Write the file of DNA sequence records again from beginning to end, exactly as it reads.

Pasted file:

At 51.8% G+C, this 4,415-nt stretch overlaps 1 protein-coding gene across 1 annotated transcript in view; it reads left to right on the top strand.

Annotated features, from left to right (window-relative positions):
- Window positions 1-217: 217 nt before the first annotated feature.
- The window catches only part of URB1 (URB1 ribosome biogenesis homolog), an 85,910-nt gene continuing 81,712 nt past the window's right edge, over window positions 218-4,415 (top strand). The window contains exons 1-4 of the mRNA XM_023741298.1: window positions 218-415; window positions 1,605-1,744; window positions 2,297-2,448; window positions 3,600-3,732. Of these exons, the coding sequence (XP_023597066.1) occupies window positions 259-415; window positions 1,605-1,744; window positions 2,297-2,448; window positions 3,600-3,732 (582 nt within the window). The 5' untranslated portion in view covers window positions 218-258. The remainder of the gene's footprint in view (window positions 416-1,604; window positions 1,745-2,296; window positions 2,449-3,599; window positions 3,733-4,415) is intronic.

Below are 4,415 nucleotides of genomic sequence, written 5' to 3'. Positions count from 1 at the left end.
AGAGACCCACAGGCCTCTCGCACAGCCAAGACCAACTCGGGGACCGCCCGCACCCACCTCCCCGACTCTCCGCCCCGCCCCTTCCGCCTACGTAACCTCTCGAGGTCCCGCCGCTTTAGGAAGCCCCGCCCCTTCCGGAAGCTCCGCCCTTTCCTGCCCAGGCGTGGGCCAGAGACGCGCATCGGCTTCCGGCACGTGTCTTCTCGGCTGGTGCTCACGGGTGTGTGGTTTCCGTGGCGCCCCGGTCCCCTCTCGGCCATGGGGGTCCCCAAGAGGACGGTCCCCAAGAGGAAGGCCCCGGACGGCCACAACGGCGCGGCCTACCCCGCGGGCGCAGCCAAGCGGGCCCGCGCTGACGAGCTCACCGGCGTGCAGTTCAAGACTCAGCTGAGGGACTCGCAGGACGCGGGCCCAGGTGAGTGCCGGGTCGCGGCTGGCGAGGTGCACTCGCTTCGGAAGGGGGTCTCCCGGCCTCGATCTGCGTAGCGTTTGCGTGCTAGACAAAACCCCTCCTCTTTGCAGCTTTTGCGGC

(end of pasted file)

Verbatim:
At 51.8% G+C, this 4,415-nt stretch overlaps 1 protein-coding gene across 1 annotated transcript in view; it reads left to right on the top strand.

Annotated features, from left to right (window-relative positions):
- Window positions 1-217: 217 nt before the first annotated feature.
- The window catches only part of URB1 (URB1 ribosome biogenesis homolog), an 85,910-nt gene continuing 81,712 nt past the window's right edge, over window positions 218-4,415 (top strand). The window contains exons 1-4 of the mRNA XM_023741298.1: window positions 218-415; window positions 1,605-1,744; window positions 2,297-2,448; window positions 3,600-3,732. Of these exons, the coding sequence (XP_023597066.1) occupies window positions 259-415; window positions 1,605-1,744; window positions 2,297-2,448; window positions 3,600-3,732 (582 nt within the window). The 5' untranslated portion in view covers window positions 218-258. The remainder of the gene's footprint in view (window positions 416-1,604; window positions 1,745-2,296; window positions 2,449-3,599; window positions 3,733-4,415) is intronic.

Below are 4,415 nucleotides of genomic sequence, written 5' to 3'. Positions count from 1 at the left end.
AGAGACCCACAGGCCTCTCGCACAGCCAAGACCAACTCGGGGACCGCCCGCACCCACCTCCCCGACTCTCCGCCCCGCCCCTTCCGCCTACGTAACCTCTCGAGGTCCCGCCGCTTTAGGAAGCCCCGCCCCTTCCGGAAGCTCCGCCCTTTCCTGCCCAGGCGTGGGCCAGAGACGCGCATCGGCTTCCGGCACGTGTCTTCTCGGCTGGTGCTCACGGGTGTGTGGTTTCCGTGGCGCCCCGGTCCCCTCTCGGCCATGGGGGTCCCCAAGAGGACGGTCCCCAAGAGGAAGGCCCCGGACGGCCACAACGGCGCGGCCTACCCCGCGGGCGCAGCCAAGCGGGCCCGCGCTGACGAGCTCACCGGCGTGCAGTTCAAGACTCAGCTGAGGGACTCGCAGGACGCGGGCCCAGGTGAGTGCCGGGTCGCGGCTGGCGAGGTGCACTCGCTTCGGAAGGGGGTCTCCCGGCCTCGATCTGCGTAGCGTTTGCGTGCTAGACAAAACCCCTCCTCTTTGCAGCTTTTGCGGC